Slow down, Trump, I can’t keep up with all the winning.
Your Daily Devotional is a lightly-edited entry from my Twitter feed. Follow me at @jefftiedrich
And by “girlfriend experience,” I don’t mean the prostitution/sugar daddy thing. I mean the kind of experience that Floyd Mayweather routinely lays on the women in his life.
My initial reaction to the talk of a Floyd Mayweather/Conor McGregor match was bafflement: what the fuck are McGregor and Dana White thinking? He’s going to get beaten senseless.
If it’s a pure boxing match, anyway. (I didn’t know the details yet, so I had to speculate.) But White and McGregor wouldn’t do that. These are savvy people interested in protecting their best interests, right?
So it couldn’t be a boxing match. No way Mayweather is dumb enough to agree to MMA rules. And I couldn’t really imagine how you’d craft a hybrid that would level the field. Continue reading
There are some great old neon signs on South Broadway in Denver/Englewood.
These are of the Gothic Theatre. (All shots in this series are taken in Englewood, a ‘burb bordering Denver to the south. But hey, it’s all Denver to me.)
The weary king of a used garment nation…
An older gentleman dozing in his van while a summer breeze animates an American flag and the late morning sun illuminates the multitude of second-hand clothing he had for sale at the Alemany Flea Market in San Francisco…
“I’m down at the laundromat trying to get my washing done.” –The Pretenders
Part of my S&R Tokyo Series
When I travel to Tokyo I stay in an apartment building in Nakano 5-chome. There’s a small laundromat a five minute walk away that’s not only convenient for quickly doing several loads of wash, but is also on occasion a great place to photograph people. Behold…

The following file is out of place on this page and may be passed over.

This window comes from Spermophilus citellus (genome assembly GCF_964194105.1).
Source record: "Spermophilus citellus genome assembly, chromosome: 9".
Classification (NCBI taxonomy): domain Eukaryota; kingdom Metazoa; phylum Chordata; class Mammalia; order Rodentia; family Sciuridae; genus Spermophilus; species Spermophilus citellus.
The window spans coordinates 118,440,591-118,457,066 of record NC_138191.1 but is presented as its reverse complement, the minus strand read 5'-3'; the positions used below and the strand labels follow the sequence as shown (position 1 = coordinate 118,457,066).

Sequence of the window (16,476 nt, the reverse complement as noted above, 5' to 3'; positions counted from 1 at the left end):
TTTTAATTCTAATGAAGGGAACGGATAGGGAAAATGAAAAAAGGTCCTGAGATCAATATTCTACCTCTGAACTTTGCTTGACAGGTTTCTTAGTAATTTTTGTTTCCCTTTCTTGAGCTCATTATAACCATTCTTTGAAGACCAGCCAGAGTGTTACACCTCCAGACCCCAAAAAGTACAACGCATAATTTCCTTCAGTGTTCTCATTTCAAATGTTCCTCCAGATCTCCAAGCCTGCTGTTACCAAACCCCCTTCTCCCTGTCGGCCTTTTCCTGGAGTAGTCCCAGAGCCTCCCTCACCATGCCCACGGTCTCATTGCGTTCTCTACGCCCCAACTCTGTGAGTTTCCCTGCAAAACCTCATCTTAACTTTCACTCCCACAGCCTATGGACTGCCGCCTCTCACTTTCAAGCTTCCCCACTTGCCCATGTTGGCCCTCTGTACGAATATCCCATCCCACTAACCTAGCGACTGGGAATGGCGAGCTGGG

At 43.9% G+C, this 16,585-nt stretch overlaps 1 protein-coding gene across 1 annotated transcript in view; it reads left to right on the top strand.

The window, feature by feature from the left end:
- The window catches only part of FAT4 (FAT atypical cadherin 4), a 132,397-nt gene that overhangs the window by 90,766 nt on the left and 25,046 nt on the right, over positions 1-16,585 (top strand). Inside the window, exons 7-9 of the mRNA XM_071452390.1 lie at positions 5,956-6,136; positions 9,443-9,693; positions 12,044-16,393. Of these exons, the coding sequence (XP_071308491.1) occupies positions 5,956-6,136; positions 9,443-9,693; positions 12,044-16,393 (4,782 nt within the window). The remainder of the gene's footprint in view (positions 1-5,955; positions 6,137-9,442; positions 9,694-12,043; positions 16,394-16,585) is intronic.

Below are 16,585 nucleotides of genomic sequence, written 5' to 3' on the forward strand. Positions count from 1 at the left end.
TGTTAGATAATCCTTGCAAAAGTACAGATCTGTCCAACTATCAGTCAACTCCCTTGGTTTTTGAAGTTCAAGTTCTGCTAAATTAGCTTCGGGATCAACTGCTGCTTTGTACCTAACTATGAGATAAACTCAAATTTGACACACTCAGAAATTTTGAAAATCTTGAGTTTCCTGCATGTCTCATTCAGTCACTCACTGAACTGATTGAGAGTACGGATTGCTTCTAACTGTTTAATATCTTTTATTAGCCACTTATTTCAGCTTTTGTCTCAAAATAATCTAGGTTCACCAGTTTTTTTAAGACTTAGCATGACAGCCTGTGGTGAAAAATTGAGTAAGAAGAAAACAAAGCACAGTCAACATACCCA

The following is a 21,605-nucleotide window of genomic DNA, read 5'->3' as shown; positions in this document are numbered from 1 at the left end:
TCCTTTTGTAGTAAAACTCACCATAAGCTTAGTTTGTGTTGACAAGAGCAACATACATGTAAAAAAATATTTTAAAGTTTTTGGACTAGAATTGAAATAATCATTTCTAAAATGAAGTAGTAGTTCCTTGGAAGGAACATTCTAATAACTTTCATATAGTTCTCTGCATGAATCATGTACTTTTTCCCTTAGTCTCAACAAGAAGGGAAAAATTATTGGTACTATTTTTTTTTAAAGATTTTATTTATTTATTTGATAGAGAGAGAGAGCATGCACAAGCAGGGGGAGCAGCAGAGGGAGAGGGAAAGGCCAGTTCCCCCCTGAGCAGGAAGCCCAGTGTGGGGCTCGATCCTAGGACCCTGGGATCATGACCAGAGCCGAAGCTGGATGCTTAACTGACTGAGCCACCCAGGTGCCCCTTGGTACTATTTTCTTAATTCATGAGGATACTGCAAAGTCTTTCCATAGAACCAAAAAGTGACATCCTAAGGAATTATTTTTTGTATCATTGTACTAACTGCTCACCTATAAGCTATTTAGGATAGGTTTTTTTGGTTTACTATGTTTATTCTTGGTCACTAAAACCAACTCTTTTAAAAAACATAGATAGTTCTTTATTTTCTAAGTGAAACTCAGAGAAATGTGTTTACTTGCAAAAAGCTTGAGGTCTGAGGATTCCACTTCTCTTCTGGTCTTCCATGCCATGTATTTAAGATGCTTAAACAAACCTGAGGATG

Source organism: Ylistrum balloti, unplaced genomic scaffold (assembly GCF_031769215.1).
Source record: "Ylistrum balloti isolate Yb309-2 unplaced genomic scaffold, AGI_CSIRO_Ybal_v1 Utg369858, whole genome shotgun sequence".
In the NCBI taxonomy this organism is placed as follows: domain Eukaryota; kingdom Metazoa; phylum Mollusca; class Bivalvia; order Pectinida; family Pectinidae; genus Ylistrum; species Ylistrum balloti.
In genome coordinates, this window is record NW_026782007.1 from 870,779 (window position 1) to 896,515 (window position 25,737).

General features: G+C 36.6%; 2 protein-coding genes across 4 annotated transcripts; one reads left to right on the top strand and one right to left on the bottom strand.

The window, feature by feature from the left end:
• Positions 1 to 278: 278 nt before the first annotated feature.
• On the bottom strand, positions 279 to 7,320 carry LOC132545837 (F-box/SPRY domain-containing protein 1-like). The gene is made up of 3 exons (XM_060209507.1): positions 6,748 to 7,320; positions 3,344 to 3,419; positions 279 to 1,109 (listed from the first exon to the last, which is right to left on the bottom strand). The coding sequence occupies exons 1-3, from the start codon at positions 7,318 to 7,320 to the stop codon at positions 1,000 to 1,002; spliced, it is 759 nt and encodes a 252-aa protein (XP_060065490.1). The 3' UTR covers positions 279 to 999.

He seemed like a college student to me, but my Japanese is bad so I didn’t ask…
Oh, my. Look at the dot. It’s blue. It’s representative of “one unified network,” says the chief marketing officer of Gannett, owner of the USA Today Network.
The blue dot — and accompanying typographic changes to logos — has begun to appear in the online identities of nine USA Today Network outlets. The remaining 110 news outlets will make the changes in the next several months, says Andy Yost, Gannett’s marketing chief. Even print edition front-page flags will receive typographic makeovers.
It’s just a damned blue dot. But it’s symbolic of ownership-driven “branding” that eliminates distinctive local audience and market identities among its member newspapers. All 110 USA Today Network newspaper logos will have that little blue dot and similar topography.
Inoffensive nationwide blandness has been Gannett’s modus operandi for decades. USA Today was created to be a national constant no matter where a reader consumed it. Hence its nickname — McPaper. A Big Mac tastes the same, no matter whether you eat it in Portland, Maine, or Portland, Oregon. USA Today, dropped before 6 a.m. at the door of your motel room, looks the same in Greenfield, California, as it does in Greenfield, Massachusetts. That kind of thinking pervades Gannett’s newspapers, because, as the logo says, they’re “part of the USA Today Network.”